Back in June 2014, I posted a first ride review on the fantastic Reynolds 58 Aero wheelset. To be honest, it was a little more than a first ride and in reading it back before writing this post, I have to say that 2 years on and many thousands of kilometres riding these wheels on a variety of bikes – that I still find the Reynolds 58 Aero a deeply impressive wheelset and one that’s become a benchmark for me, for Aero wheels. As a result of this, the 58 Aero’s are the newest product to join my “Hall of Fame” category for fantastic cycling products that represent the best ridden and tested to date on this blog site.
I’ve been fortunate enough to have ridden a number of Reynolds wheelsets over the last few years and the 58 Aeros are my all time favourite … even over the 46 Aero that Reynolds say is their signature wheelset. The 58 Aero are a fast, comfortable, stable, stiff and reliable wheelset. They’ve become a go to wheelset that I’ll try on any caliper braked bike in on review.
The 58 Aero’s fly on the flat, help you maintain speed beautifully on rolling terrain and even climb well on the steep stuff as they’re not that heavy (only about 150gm real world weight differ
Reynold’s DET designed rim works beautifully at this 58mm depth and in fact, when the wind picks up, my experience is that wind helps you get faster rather than be an obstacle to speed. In same way a good sail makes a yacht faster, my experience is that more wind means more speed with these wheels.
To that end, the 58 Aero’s have continued to help me achieve the fastest rides I’ve ever managed on the bike during the last couple of years when I’ve been fit and in good form. When I’ve not been so fit, the 58 Aero’s speed has helped me keep up on rides that I really oughtn’t have been able to.
In 2,000km of riding potholed UK roads, I’ve not managed to knock the wheels out of true … and I have tried. The hubs with their DT Swiss internals have also not missed a beat and the only “maintenance” I’ve had to do is lubricate the quick release and replace the brake pads. Speaking of the brake pads, the latest Reynolds Cryo Blue pads last really well. I’ve only just replaced them after 2 years of riding.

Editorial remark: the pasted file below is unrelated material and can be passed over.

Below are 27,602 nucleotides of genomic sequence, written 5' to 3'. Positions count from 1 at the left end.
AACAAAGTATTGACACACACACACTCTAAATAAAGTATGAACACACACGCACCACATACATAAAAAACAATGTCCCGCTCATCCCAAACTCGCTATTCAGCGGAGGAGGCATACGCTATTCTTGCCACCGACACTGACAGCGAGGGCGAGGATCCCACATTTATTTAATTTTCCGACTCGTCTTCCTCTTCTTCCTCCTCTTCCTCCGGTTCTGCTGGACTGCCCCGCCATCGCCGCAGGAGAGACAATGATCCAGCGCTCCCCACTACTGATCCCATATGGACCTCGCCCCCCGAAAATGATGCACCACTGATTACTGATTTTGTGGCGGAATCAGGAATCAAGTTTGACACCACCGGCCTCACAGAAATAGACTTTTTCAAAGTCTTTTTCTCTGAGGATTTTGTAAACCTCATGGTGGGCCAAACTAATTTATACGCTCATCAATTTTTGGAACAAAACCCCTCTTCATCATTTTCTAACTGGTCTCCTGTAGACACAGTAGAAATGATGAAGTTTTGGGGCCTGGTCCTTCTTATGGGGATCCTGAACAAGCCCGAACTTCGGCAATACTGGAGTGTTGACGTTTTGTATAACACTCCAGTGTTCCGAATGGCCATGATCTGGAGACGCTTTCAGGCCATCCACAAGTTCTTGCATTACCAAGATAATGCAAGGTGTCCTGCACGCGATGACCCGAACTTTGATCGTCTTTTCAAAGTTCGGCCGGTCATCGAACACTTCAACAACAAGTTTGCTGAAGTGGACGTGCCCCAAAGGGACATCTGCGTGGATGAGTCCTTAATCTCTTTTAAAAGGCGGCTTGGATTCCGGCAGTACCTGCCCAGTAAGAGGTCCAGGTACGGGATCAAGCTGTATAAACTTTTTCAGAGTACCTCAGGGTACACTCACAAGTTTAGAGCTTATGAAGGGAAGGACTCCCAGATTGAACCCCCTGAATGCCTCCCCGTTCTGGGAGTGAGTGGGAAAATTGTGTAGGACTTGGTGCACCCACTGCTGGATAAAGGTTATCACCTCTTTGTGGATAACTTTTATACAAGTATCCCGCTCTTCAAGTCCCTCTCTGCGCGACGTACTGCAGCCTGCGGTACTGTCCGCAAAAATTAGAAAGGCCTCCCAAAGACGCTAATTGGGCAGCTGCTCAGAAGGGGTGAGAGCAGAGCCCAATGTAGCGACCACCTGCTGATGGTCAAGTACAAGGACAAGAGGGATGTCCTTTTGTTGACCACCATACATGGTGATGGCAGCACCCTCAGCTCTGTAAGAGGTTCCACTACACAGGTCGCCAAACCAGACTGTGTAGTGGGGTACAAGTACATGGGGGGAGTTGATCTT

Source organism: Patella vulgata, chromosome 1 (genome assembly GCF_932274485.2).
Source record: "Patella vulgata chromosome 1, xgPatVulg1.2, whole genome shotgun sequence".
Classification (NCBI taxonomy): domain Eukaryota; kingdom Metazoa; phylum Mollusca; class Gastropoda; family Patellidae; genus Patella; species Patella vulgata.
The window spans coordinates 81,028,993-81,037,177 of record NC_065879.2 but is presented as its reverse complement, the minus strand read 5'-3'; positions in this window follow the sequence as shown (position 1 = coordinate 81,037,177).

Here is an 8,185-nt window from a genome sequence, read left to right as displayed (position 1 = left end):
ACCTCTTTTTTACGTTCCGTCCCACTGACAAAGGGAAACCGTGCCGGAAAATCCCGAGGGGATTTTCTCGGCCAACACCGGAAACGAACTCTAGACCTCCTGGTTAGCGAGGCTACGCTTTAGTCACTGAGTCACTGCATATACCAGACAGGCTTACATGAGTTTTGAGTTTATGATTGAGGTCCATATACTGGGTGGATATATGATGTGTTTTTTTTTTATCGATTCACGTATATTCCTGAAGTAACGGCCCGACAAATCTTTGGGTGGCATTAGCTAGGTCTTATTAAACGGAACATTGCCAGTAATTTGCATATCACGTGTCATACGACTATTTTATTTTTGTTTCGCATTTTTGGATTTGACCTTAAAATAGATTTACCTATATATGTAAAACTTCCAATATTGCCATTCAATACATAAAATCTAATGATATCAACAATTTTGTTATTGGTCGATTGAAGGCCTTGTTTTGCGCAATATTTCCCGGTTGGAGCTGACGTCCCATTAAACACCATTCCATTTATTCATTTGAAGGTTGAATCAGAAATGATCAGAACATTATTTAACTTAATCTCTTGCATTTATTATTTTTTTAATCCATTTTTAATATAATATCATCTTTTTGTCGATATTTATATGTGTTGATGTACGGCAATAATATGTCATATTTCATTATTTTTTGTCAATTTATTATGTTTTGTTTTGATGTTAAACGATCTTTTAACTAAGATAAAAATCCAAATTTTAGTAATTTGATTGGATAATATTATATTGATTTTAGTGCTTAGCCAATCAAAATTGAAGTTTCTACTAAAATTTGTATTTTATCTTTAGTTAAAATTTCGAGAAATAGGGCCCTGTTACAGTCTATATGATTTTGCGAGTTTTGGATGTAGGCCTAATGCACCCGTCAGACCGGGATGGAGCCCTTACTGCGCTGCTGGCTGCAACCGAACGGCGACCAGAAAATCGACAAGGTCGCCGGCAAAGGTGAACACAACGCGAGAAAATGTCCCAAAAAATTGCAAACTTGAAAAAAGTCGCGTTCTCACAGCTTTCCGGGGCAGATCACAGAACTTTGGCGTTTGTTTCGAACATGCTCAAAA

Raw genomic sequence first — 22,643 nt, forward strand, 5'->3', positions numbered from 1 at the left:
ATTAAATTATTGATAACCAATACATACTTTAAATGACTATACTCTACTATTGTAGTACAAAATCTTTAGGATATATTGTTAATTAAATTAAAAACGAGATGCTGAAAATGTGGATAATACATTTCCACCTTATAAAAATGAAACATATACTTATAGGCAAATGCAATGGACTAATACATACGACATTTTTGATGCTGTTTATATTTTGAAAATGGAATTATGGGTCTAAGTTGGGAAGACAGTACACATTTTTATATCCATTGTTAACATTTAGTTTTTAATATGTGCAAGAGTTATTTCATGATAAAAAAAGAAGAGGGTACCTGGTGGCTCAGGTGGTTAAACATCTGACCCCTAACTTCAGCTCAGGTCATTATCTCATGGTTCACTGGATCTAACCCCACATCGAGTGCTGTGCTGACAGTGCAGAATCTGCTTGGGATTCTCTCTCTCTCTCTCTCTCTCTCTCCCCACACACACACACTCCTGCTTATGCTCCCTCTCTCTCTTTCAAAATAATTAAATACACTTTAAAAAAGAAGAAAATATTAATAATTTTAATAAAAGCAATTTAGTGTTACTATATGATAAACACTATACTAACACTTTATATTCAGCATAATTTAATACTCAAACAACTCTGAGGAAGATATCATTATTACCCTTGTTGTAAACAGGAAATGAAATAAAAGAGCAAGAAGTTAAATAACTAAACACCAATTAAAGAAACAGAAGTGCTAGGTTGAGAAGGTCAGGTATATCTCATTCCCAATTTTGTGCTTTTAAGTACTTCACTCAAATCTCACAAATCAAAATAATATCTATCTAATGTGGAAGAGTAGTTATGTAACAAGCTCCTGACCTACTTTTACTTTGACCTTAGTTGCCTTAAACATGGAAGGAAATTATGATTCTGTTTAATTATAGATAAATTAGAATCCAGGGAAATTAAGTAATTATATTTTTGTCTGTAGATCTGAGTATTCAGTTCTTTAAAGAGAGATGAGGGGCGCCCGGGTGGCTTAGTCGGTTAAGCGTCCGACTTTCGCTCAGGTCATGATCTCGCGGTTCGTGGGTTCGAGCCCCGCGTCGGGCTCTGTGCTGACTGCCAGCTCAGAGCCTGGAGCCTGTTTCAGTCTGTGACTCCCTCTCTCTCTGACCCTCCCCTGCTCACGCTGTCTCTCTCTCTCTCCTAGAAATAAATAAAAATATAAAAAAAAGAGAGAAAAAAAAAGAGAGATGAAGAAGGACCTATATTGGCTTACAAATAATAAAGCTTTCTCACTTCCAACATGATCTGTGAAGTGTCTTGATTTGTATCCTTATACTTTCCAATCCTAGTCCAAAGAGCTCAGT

The trade off you make with a slightly deeper set of wheels like this that of acceleration versus outright speed. A shallower wheel like the 46 Aero do have a bit more snap to the way they accelerate thanks to slightly lower weight but the payback of the deeper rim is more aero benefit at speed. I’ve only ever found the extra weight (150gms at the most) a hindrance on steep climbs but everyone I ride with is struggling on them and we’ll all going slowly. Everywhere else on my rides, the extra aero speed from the 58 Aero’s are a big plus. There’s much more gain than loss in my experience.
Other than the £2,099 a pair cost, the only down sides I’ve been able to find is that the braking isn’t amazing in the wet, you do need to plan ahead and the 58mm depth won’t look great on every bike. If a 58mm rim is too deep, then consider the 46 Aero it’s effectively a scaled down (depth) version of the 58 Aero and still very quick.
The Reynolds 58 Aero are a terrific product and earn a well-deserved spot in the girodilent Hall of Fame.
You can find out more about them here: http://www.reynoldscycling.com/wheels/58_Aero
You can read my previous post, that’s still bang on the money 2 years later: http://girodilento.com/reynolds-aero-58-first-ride-review/
Thanks for reading
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